National Snow & Ice - February 2005
NCDC will transition to the nClimDiv dataset on Thursday, March 13, 2014. This is coincident with the release of the February 2014 monthly monitoring report. For details on this transition, please visit our public FTP site and our U.S. Climate Divisional Database site.
The two images above show the daily snow cover across the Northern Hemisphere (left map) and North America (right map) throughout the month of February 2005. The map to the left shows snow cover on February 28th, illustrating the culmination of a snowy winter for much of Europe. Heavy snow and avalanches also impacted the India/Pakistan border in February killing as many as 230 people in India. More snow fell across the Northeast U.S. in February with an additional 17.7 inches during the month for Boston, bringing the winter total to 68.2 inches for the city. Snow also continued to fall across the Southwest in February, maintaining much above average snowpack for the region. More information on significant winter weather and other hazards can be found on NCDC's Hazards page.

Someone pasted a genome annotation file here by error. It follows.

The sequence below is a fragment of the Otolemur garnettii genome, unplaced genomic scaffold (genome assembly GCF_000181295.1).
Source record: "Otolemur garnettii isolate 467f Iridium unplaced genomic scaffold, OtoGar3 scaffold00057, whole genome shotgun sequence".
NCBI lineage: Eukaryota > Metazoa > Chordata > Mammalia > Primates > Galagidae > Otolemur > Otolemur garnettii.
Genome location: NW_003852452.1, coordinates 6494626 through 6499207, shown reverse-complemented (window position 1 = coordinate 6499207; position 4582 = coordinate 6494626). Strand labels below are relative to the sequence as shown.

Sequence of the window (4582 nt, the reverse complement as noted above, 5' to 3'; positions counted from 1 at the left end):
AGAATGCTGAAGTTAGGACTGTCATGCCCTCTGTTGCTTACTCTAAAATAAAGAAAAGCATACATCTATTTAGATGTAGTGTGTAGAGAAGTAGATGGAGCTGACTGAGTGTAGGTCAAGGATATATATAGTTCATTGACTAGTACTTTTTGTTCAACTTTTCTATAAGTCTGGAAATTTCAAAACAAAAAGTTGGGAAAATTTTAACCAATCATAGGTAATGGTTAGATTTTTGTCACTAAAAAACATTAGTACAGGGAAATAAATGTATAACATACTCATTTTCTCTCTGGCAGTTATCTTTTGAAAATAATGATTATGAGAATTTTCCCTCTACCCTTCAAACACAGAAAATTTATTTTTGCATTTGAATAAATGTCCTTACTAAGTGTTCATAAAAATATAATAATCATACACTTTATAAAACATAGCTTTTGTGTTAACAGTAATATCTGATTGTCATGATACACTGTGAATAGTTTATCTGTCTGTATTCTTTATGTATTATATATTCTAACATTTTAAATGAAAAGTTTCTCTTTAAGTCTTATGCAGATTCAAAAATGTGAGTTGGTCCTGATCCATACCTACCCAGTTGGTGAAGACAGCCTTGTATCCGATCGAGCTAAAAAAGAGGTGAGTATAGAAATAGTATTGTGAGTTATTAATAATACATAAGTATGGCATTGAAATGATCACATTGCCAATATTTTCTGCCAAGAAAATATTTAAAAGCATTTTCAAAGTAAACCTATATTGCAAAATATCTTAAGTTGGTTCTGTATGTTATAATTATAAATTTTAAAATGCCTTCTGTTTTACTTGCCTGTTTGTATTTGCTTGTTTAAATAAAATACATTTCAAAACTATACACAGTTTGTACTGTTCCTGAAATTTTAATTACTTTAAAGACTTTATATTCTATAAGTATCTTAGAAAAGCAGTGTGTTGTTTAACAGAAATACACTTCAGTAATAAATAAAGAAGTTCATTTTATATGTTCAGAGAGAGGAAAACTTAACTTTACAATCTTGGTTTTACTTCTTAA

The map to the left depicts the percent of average seasonal snowpack across the western U.S. as of March 1st. In stark contrast to well above average snowpack in the Southwest, the Northwest has had below average snowfall this snow season and this is reflected in the lower snowpack percentages. As reported by the USDA, several individual stations in the remote high altitude SNOTEL network set new record lows (in the north) and highs (in the south) for both snow water content and water-year-to-date accumulated precipitation. Many stations in the Pacific Northwest and northern Rockies shattered snow water content records set during the record dry 1976-77 winter. Snowpack conditions in Alaska were generally above normal in the interior regions, below normal in coastal areas.